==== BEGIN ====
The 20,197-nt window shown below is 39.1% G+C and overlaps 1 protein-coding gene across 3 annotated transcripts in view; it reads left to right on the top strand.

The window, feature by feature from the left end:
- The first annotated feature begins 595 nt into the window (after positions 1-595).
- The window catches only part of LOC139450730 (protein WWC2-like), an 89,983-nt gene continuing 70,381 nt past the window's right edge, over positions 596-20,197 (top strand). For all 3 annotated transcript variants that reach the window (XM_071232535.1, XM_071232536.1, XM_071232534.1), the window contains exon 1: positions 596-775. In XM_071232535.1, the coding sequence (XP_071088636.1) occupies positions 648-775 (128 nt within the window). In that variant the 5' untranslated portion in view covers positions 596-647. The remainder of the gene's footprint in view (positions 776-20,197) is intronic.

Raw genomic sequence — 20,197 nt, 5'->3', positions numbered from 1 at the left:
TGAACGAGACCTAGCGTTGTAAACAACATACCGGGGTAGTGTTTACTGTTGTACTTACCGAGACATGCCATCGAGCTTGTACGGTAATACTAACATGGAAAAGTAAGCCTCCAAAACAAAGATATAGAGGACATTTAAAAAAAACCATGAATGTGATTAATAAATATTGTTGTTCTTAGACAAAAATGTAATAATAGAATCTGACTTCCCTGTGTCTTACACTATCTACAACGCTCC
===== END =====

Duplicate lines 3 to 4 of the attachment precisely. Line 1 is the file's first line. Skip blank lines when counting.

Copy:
- The first annotated feature begins 595 nt into the window (after positions 1-595).
- The window catches only part of LOC139450730 (protein WWC2-like), an 89,983-nt gene continuing 70,381 nt past the window's right edge, over positions 596-20,197 (top strand). For all 3 annotated transcript variants that reach the window (XM_071232535.1, XM_071232536.1, XM_071232534.1), the window contains exon 1: positions 596-775. In XM_071232535.1, the coding sequence (XP_071088636.1) occupies positions 648-775 (128 nt within the window). In that variant the 5' untranslated portion in view covers positions 596-647. The remainder of the gene's footprint in view (positions 776-20,197) is intronic.